Badger football traffic, construction projects add up to delays

Construction projects will cause more traffic for Saturday's Badger football game
Badger football traffic, construction projects add up to delays

When football fans head out to the University of Wisconsin’s first home opener on Saturday, they will need to take something with them in addition to Badger red and tailgate brats: patience.

That is because of several road construction projects in the Madison area that will slow traffic and add confusion for drivers from outside the area who are unfamiliar with the road changes. 

“This weekend we’ve got lane shifts, temporary lanes and there’s lane splits on the east beltline.  There’s a lot of different movement going on so there’s going to be that confusion as Badger football fans head to Camp Randall,” said Steve Theisen, spokesperson for the Wisconsin Department of Transportation.

In an effort to minimize the problems, the Wisconsin Department of Transportation will suspend work on the beltline five hours before the Badger game begins and five hours after it ends.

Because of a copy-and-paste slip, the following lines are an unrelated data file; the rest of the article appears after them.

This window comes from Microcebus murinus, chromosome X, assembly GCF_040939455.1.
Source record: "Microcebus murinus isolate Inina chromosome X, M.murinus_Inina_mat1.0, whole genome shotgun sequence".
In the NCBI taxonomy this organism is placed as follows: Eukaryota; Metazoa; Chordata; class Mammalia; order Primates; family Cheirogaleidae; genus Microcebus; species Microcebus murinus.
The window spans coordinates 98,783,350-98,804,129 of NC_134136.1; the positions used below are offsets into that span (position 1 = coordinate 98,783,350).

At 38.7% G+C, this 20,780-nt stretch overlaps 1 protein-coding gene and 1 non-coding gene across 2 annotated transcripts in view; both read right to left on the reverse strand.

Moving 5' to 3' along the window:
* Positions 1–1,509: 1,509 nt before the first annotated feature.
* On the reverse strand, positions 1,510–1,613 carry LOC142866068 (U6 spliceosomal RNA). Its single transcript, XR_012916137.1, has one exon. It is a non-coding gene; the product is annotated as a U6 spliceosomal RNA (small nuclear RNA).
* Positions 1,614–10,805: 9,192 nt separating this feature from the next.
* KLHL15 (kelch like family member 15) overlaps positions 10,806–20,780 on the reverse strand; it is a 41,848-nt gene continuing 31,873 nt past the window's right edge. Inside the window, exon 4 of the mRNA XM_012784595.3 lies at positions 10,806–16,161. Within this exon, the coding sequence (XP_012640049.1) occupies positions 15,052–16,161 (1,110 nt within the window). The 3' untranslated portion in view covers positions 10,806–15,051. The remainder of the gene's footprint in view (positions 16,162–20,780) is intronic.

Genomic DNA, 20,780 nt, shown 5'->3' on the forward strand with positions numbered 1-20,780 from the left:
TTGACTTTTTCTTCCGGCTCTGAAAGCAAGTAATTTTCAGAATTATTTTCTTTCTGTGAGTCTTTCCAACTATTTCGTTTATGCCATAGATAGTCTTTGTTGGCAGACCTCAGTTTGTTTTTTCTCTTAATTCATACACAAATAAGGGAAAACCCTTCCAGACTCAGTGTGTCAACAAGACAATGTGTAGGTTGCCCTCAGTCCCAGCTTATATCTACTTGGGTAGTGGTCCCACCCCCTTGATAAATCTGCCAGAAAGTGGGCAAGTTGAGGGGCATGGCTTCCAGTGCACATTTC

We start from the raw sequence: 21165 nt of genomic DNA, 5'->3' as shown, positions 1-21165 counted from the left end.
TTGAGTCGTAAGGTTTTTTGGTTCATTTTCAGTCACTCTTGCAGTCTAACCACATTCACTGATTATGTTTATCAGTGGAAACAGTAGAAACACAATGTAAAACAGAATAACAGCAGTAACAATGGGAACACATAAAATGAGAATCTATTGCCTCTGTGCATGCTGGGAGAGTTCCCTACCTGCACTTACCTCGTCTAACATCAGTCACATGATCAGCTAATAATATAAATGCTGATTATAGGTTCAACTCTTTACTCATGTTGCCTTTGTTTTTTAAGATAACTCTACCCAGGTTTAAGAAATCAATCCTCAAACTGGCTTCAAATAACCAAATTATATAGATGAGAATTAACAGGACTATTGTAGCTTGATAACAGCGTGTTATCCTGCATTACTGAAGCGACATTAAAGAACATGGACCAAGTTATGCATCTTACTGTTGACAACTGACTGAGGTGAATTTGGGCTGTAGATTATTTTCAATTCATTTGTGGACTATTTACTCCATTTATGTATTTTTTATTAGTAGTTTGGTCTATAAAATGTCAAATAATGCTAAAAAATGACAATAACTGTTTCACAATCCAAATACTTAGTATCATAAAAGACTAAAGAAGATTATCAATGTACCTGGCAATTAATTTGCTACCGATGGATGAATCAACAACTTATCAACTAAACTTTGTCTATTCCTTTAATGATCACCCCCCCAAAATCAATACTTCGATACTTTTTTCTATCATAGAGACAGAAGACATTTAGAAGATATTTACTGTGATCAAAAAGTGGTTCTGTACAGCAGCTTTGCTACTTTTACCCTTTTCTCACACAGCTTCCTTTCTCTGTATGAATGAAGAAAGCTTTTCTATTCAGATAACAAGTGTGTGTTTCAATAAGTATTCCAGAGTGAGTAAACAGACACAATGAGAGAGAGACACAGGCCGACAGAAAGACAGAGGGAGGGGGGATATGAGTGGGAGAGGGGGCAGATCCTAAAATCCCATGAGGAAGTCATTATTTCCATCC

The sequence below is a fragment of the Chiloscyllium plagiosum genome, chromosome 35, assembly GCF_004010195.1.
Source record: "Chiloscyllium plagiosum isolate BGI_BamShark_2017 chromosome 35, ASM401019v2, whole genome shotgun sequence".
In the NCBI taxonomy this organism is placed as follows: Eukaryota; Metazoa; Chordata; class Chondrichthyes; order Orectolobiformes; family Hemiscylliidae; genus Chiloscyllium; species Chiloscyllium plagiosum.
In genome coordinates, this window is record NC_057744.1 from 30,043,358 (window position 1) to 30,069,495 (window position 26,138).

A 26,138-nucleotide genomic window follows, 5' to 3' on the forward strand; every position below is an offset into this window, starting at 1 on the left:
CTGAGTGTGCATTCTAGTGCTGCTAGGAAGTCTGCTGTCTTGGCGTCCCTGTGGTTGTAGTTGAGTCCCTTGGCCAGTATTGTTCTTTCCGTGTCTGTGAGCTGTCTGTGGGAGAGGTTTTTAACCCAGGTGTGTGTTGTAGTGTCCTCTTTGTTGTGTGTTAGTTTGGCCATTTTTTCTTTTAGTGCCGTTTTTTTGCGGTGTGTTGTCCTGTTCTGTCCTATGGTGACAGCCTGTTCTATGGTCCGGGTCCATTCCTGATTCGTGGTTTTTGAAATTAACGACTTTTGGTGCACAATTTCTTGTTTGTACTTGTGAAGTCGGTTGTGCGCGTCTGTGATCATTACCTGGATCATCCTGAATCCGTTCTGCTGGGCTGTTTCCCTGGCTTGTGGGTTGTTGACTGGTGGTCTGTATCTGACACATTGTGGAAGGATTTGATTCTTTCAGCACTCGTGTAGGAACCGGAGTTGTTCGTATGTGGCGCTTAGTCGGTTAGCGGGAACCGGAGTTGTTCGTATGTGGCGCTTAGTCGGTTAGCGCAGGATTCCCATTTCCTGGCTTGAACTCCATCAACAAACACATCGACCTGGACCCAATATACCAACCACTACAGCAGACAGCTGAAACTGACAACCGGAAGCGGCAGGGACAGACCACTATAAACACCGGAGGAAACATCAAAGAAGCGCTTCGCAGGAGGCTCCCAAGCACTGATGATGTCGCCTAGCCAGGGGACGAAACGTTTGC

The game is slated to start at 11 a.m.

Even with that, the addition of 80,000 football fans to a beltline that already sees 100,000 to 120,000 vehicles a day will have an impact.

Officials are asking people to plan ahead for the additional traffic and allow more time for the drive.  They are also encouraging the use of public transportation to cut down on the number of vehicles on the road.

“There are going to be delays, even on a Saturday when there’s not much construction working going on there’s going to be delays.  There’s going to be that significant extra volume and they are going to be sitting in traffic longer,” said Theisen.

They are also suggesting individuals going to the game consider delaying their drive home afterwards to allow traffic to clear out.

Another area of concern is the construction on East Johnson.  Traffic there is down to one lane.  Madison City traffic engineers have been working to alter the timing on the traffic signals to move vehicles through the area more smoothly.